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My biggest advice, do not let minimum balances become a barrier to entry for investing for you. Start with Roth, $1000 turns into 2000, and 2000 turns into $3,000 but you can buy an ETF with less than $100.



INVEST today, like literally say okay I am putting $20 a week into Vanguard Money Market and when I have enough for 1 share of an ETF (VTI for instance) in 6 weeks you buy your first share. Do this in a IRA. Then don't let not having access to an IRA be a barrier. Open an IRA via Vanguard and start funding that...another $20 a week. What is that, $2080 a year, you can do it! I started somewhere so can you, welcome aboard.
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Old 01-10-2019, 04:01 PM   #12
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Welcome to our forum. You have the right attitude and that is half the battle.
Can't say more than what was already mentioned, but also hats off to the responders to this thread for their warmth and support.
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Old 01-10-2019, 05:00 PM   #13
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Quote:
Originally Posted by kgtest View Post
INVEST today, like literally say okay I am putting $20 a week into Vanguard Money Market.
^^^
This right here. Pay yourself first, even if it's just a few bucks at a time.

I can't provide anymore solid financial advice than what other posters already have. I can, however, sympathize 100% with your current situation. Although the particulars might differ from yours, what DW & I faced early in our marriage with two young, chronically ill children put us on the brink financially, as well.

I had employee sponsored health insurance at the time, but it wasn't the greatest. Our youngest was born prematurely, spent time in the NICU and after release from the hospital, was on an infant monitor for the 1st year or so of his life. With me being the higher earner at the time, it was DW who had to quit work. Our oldest son, only a year old when his younger sibling was born, had acute, chronic asthma that required frequent hospitalization.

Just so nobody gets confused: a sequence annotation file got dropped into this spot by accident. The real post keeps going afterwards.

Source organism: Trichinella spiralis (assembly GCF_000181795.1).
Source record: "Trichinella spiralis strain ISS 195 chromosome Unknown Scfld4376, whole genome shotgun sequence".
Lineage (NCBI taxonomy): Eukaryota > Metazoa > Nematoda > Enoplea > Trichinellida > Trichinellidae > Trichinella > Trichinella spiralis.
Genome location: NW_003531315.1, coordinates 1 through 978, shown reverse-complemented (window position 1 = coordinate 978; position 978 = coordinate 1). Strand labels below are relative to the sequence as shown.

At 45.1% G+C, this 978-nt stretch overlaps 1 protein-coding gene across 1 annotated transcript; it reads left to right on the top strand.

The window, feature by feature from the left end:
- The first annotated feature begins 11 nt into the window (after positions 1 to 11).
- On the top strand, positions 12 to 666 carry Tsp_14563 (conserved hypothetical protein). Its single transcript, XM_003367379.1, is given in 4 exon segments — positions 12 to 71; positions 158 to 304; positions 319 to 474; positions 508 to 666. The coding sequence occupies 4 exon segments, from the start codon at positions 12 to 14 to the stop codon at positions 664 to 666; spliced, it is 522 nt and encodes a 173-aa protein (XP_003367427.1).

We were buried financially with medical debt and wrung out emotionally. At times, it was depressing. But eventually, over time, we dug ourselves out. It took a lot of discipline, hard work, stick-to-it-ness and stick togetherness for us to come out the other side financially and emotionally intact. You and your DW can too. Going forward, continue reaching out for support to those who have your best interests at hand - whether that be family, friends, colleagues and even members of this community forum.
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Old 01-10-2019, 05:10 PM   #14
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Welcome. Today is the first day of the rest of your life.... You can't do anything about what is in your rearview mirror other than remember any lessons learned.

On the credit card debt, what interest rate are you paying? How much can you dedicate towards extinguishing it? Assuming that the interest rate is high then it makes sense to focus on that.

With your employment situation, a healthy emergency fund is important.

I've had our checking and savings with a local credit union since I was your age and have never paid a fee for anything (though I do pay for checks but don't use many anymore).

Another thing that I would highly recommend is to get Quicken Deluxe or higher and use their Lifetime Planner to sketch out the rest of your life financially.... then regularly use Quicken to monitor your progress.
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Old 01-10-2019, 05:12 PM   #15
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Welcome.